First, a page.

This morning I was diligently researching Harry Bertoia, mainly reading more into his life story and his works. I read on the Harry Bertoia blog that his daughter Celia, who also runs the Harry Bertoia website, had recently set up a Facebook page to house information on up and coming events involving Harry’s works and also a place for fans to congregate. This led me onto finding this fantastic film produced by Joe Fresh, a brand I’ve not really had experience with before, which showcases the return of the “Golden Arbor” screen sculpture and a mobile made by Harry Bertoia. These two pieces were originally removed from the 510 Fifth Avenue building which will now be Joe Fresh’s flagship store, thank god they’re back in their rightful place. Although the building has been defaced in a lot of ways I didn’t really want to touch upon the negatives of this project, these can be easily researched, rather I wanted to highlight the video which really blew me away as we get to see inside the Bertoia studio and also the ideology behind his work.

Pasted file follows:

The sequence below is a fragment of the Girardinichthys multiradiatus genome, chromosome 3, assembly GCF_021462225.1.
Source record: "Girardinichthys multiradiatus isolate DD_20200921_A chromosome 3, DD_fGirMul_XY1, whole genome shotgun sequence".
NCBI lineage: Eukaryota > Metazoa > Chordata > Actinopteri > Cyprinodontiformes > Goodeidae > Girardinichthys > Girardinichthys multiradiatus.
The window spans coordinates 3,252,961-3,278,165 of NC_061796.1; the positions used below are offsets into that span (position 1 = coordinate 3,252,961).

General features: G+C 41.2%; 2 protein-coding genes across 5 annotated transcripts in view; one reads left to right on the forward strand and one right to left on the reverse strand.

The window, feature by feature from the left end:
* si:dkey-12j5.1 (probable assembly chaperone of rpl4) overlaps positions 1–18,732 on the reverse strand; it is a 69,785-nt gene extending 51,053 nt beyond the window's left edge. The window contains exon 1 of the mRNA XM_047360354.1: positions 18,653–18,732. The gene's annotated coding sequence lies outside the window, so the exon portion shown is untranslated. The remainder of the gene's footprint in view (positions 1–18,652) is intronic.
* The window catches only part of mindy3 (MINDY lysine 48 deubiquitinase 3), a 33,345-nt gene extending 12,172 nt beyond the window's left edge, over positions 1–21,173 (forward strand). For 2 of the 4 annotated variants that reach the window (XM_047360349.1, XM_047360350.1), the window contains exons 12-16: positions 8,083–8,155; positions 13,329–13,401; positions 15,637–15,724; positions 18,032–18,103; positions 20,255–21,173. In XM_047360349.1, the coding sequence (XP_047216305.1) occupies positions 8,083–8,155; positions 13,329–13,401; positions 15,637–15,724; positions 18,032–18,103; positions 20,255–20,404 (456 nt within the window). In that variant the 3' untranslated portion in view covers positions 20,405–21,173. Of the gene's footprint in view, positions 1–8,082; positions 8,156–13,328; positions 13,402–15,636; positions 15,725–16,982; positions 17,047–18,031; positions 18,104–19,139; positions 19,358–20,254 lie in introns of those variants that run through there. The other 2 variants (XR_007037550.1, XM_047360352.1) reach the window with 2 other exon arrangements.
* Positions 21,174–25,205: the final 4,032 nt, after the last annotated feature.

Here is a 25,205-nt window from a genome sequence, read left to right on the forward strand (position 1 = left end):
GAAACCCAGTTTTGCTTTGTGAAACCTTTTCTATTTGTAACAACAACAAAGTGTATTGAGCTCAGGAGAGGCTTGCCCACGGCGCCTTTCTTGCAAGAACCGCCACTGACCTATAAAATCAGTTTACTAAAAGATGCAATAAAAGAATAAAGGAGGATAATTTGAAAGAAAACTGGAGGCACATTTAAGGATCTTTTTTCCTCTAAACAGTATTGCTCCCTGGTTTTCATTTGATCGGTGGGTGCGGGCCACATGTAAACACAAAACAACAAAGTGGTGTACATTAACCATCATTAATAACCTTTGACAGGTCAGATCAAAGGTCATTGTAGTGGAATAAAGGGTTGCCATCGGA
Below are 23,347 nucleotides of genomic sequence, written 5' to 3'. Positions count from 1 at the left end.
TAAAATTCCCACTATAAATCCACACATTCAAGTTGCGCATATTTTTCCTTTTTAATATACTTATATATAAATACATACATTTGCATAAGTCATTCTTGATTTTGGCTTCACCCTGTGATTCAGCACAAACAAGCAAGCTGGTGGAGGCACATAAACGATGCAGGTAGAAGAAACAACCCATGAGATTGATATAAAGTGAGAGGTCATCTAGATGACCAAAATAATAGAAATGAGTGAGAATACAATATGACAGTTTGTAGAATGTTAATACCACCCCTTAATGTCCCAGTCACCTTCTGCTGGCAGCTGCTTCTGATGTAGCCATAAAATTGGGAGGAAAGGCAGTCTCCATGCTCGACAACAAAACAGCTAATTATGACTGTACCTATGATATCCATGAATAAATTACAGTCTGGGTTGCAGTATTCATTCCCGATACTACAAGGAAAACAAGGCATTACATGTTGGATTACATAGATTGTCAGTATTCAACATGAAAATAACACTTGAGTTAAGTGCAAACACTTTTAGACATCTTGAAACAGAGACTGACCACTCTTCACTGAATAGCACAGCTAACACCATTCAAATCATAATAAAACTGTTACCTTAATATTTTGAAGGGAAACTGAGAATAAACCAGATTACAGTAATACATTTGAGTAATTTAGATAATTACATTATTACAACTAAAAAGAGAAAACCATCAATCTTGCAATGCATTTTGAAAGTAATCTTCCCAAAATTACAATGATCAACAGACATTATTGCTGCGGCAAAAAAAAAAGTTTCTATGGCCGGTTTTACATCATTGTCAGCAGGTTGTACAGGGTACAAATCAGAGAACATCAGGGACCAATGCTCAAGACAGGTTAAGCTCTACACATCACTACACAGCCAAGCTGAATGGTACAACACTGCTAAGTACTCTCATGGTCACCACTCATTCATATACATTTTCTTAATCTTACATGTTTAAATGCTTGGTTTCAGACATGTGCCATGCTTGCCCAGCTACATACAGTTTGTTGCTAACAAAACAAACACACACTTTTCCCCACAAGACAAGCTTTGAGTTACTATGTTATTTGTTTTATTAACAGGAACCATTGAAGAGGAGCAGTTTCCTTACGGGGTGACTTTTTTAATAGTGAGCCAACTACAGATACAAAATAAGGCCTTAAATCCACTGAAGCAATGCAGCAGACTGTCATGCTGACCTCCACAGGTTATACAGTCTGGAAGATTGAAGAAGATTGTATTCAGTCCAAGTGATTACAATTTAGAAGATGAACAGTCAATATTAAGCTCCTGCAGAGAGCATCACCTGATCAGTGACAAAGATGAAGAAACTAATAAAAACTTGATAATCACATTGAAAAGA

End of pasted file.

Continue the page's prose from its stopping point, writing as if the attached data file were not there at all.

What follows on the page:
I think the branding of the film itself isn’t exactly to my taste, mainly in terms of the concept of why this is all happening, but the actual film production and the quality of the old clips is extremely exciting. When I see things like this I really am in awe of the designer and it gives us a behind the scenes look into the mentality of the individual and why he designed like this. The specific sculpture mainly talked about in the film is titled “Golden Arbor” and is basically a six-ton screen in copper, nickel and brass which runs 70 feet across the west wall of the mezzanine. It was made by Harry to be sympathetic to the international style at the time and was built up using layers of brass on steel. I found it interesting to hear Harry’s son Val talk about his fathers sculpture explaining that it was “emotions solidified into the metal” and that it looked like “a moon that was gold plated”. What I like about this piece personally is the size and proportions of this structure, although giant it’s amazing to see such an organic suface on a metal sculpture, it’s always changing from every direction you look at it. Quite unique really.
Whatever way this is a must watch! I don’t think I can stress it anymore than I have already, you will definitely learn a lot. I have to mention that the director Steven Sebring has done a fantastic job with the vision, particularly the editing that merges the older footage of Harry with the newer footage inside the building, it creates quite an effortless transition as people talk and discuss. The music by Fourviere Hill also adds to the whole flavour of the video as well.